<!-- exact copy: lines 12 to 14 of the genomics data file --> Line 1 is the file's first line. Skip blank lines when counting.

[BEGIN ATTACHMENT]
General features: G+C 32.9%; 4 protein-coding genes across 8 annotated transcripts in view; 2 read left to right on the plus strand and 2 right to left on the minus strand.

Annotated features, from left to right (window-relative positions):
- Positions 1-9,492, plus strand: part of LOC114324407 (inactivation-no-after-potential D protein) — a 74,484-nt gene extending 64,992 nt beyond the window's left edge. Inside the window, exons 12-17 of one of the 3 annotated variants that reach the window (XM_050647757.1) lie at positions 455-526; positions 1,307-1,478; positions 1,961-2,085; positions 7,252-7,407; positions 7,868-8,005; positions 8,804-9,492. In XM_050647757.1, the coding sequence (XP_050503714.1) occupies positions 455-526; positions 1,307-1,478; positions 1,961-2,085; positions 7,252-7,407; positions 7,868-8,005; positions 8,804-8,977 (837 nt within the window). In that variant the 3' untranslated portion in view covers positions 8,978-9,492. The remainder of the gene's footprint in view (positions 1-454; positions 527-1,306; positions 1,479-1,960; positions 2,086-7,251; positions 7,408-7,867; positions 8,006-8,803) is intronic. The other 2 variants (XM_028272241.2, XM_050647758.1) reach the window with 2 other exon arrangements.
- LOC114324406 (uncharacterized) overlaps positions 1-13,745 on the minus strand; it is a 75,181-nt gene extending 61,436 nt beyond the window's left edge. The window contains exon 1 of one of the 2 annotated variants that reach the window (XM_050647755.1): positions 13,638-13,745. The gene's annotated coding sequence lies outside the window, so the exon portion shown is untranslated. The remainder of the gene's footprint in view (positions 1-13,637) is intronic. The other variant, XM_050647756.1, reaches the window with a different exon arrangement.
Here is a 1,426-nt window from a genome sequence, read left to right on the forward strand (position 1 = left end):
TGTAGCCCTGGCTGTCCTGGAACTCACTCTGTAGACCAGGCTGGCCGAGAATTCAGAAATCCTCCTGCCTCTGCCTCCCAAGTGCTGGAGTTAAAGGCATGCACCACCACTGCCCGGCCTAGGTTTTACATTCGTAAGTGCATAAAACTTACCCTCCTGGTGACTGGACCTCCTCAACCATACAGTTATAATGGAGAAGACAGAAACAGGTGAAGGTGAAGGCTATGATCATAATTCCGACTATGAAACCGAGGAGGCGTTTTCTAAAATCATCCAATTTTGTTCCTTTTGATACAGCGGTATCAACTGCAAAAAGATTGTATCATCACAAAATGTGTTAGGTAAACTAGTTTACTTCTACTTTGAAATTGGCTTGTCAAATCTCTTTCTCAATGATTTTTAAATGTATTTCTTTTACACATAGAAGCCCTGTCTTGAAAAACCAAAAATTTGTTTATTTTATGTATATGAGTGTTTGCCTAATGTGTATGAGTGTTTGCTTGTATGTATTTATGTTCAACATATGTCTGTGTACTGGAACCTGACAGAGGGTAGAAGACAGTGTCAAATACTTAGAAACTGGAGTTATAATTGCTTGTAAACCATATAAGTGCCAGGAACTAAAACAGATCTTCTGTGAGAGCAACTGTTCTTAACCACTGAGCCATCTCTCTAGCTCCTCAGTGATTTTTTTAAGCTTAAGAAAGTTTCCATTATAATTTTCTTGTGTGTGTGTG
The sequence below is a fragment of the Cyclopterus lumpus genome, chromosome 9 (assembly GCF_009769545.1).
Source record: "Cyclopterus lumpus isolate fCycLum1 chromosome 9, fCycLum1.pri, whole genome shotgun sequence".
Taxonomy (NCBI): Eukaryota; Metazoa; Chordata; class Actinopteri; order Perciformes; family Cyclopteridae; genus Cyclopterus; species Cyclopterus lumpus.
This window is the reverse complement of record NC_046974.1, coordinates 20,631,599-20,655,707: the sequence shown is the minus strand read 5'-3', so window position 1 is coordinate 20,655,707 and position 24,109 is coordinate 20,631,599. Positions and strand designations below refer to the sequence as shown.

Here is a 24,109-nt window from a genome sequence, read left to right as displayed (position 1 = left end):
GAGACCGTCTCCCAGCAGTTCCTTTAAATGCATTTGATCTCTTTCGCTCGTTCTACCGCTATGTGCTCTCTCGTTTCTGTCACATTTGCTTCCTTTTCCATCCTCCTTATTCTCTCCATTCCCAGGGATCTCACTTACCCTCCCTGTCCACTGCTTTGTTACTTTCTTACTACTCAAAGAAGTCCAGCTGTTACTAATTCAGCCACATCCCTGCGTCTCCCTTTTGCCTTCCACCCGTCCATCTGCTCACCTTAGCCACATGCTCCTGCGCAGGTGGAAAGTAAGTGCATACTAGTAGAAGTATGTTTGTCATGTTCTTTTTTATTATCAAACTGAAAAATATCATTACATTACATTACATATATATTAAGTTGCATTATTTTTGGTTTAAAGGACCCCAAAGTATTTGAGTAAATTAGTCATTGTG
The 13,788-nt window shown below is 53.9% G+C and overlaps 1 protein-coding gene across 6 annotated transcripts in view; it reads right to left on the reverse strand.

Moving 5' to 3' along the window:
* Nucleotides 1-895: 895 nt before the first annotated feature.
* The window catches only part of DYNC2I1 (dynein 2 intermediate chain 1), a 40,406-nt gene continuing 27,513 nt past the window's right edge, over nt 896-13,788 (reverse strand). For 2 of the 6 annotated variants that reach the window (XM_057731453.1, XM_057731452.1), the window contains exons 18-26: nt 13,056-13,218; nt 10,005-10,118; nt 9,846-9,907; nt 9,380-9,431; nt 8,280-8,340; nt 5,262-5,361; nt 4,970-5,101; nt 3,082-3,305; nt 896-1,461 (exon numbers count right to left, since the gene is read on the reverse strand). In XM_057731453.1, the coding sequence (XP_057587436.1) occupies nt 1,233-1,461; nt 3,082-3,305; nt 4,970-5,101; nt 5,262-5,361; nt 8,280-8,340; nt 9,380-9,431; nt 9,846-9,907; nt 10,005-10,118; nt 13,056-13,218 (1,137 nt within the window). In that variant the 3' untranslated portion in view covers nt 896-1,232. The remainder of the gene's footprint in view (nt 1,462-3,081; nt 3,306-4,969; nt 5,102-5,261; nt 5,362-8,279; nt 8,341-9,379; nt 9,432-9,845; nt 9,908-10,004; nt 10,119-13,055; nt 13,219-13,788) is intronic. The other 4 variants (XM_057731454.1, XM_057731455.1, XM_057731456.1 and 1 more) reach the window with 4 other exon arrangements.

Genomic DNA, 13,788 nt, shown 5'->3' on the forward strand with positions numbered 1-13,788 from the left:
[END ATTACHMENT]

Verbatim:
GAGACCGTCTCCCAGCAGTTCCTTTAAATGCATTTGATCTCTTTCGCTCGTTCTACCGCTATGTGCTCTCTCGTTTCTGTCACATTTGCTTCCTTTTCCATCCTCCTTATTCTCTCCATTCCCAGGGATCTCACTTACCCTCCCTGTCCACTGCTTTGTTACTTTCTTACTACTCAAAGAAGTCCAGCTGTTACTAATTCAGCCACATCCCTGCGTCTCCCTTTTGCCTTCCACCCGTCCATCTGCTCACCTTAGCCACATGCTCCTGCGCAGGTGGAAAGTAAGTGCATACTAGTAGAAGTATGTTTGTCATGTTCTTTTTTATTATCAAACTGAAAAATATCATTACATTACATTACATATATATTAAGTTGCATTATTTTTGGTTTAAAGGACCCCAAAGTATTTGAGTAAATTAGTCATTGTG
The 13,788-nt window shown below is 53.9% G+C and overlaps 1 protein-coding gene across 6 annotated transcripts in view; it reads right to left on the reverse strand.

Moving 5' to 3' along the window: